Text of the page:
Most Read: Opinions

direct signup

Today’s Opinions poll

Would you use an app that tells you the partisan affiliation of products you're considering buying?

Submit
Next
Review your answers and share

Join a Discussion

There are no discussions scheduled today.

Weekly schedule, past shows

Right Turn
Posted at 10:45 AM ET, 06/15/2012

Obama makes the case — for Republicans

In the wake of President Obama’s Ohio speech on Thursday the mainstream media figured out, or at least were willing to express, what conservatives have long known: President Obama is a bore, and his second-term agenda is his first term agenda. The Mitt Romney campaign gleefully circulated clips of reviews by liberal pundits savaging the speech. If the New York Times’ Andrew Rosenthal panned the speech, you know it bombed. (“[W]ill someone edit the president’s speeches? They’re nearly Castro-length.”)

One reason why Obama’s speech was so poorly received by all but the Kool Aid-intoxicated set was that the man who once thrilled and wowed the liberal elites is no longer electrifying. Heck, he’s not even interesting.

As Matthew Continetti of the Washington Free Beacon writes: “Obama’s overly long, repetitive, and by turns self-pitying and self-congratulatory address was so soaked through with nostalgia that MSNBC should have broadcast it in sepia tones.” He’s become the relative at the family gathering whom you do your best to avoid, lest you be forced to endure his endless prattle that leaves you both drained and annoyed that you let yourself get waylaid by the family bore.

Then there is the substance of what he is saying. Democratic operatives and media handmaidens who have urged the president to ignore his three-plus years as president and focus on the future learned the future is as dreary as the last three-plus years. His vision is identical to the caricature of modern liberalism that conservatives have sketched out: “Democrats want to control or influence an ever-larger slice of our nation’s commerce. They want to oversee, for instance, the insurance companies, drug producers, hospitals, banks, coal miners, oil producers, pipeline operators and auto suppliers. By way of ramped-up regulation, subsidies and energized litigators, they seek to impose their priorities on businesses large and small – their rapture over green energy, their deference to organized labor, their indifference to profits.” Yup, that’s about it.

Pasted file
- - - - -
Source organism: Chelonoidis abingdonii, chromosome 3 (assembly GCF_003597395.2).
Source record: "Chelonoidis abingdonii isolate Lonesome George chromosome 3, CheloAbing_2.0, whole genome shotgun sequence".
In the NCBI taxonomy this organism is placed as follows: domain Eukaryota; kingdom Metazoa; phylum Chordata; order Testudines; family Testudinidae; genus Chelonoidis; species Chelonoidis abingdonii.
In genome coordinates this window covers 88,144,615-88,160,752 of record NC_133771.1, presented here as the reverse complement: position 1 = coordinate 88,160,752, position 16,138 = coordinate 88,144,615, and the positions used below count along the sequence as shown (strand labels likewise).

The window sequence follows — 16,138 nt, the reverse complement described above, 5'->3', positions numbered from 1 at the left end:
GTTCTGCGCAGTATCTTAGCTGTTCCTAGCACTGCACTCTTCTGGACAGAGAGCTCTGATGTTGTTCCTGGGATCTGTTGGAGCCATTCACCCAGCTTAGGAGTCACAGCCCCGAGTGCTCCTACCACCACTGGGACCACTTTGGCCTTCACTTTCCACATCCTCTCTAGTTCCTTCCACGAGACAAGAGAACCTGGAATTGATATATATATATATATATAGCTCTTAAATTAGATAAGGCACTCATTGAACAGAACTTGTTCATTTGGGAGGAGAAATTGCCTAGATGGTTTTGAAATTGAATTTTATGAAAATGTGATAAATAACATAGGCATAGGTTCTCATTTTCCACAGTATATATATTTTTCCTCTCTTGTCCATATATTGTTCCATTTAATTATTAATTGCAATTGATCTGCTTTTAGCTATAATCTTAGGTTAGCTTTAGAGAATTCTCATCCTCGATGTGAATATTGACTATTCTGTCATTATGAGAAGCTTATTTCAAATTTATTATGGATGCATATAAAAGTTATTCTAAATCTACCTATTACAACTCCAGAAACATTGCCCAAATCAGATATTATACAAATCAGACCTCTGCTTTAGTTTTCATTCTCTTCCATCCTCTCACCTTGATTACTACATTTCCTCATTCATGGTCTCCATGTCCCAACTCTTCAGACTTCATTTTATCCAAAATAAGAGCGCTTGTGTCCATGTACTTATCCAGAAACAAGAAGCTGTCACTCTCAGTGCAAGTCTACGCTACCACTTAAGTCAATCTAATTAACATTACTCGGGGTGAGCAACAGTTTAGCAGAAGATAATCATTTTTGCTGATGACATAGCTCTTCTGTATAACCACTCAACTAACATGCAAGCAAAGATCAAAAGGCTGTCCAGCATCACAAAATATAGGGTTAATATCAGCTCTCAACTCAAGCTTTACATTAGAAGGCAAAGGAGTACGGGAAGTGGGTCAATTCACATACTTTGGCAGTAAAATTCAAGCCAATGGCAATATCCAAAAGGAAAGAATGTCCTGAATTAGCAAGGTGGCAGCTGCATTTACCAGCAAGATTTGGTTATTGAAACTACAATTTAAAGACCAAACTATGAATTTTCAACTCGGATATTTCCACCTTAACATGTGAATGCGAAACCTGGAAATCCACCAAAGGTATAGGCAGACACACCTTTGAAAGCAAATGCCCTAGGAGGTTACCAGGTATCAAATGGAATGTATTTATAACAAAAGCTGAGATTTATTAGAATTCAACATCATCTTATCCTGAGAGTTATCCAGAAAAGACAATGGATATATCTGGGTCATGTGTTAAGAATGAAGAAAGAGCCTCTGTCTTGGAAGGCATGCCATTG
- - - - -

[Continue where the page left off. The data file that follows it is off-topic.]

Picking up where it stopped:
There is not an innovative idea within a mile of this guy. No debt plan and an itsy-bitsy more in taxes. (Does he actually imagine that the Buffett tax will pay for his burgeoning welfare state? Well, yes.) But the key to economic nirvana — are you sitting down? — is the same laundry list he’s been pushing in most every speech (and most of which was tried in Stimulus 1, which he essentially ignored in his speech so as not to remind us this has all been tried). Hire teachers, build bridges, etc. No wonder Bill Clinton, master of the “Third Wave” of centrist politics, can’t contain himself these days.

Mickey Kaus recapped what is obvious to most observers about Stimulus 1 and would certainly impair the effectiveness of Stimulus 2:

1) The “shovel ready” jobs weren’t shovel ready (as Obama himself has admitted), leading to a delay in the stimulating effect;
2) The money to save the jobs of “firemen … and policemen … and … teachers” did not just go to firefighters and policemen and teachers. It also went to non-essential bureaucrats (e.g., headquarters paper shufflers, “diversity coordinators”);
3) The money bailed out states that were paying unsustainable pensions and benefits, enabling them to keep paying those benefits, so that when the federal subsidy ran out the states couldn’t afford to keep workers on the payroll and laid them off.

If this is Obama’s best argument — let me repeat, what didn’t work in the last three years — he should stop giving major speeches. It won’t help to advertise this.

By  |  10:45 AM ET, 06/15/2012

Categories:  2012 campaign, Economy

 
Read what others are saying
     

    © 2011 The Washington Post Company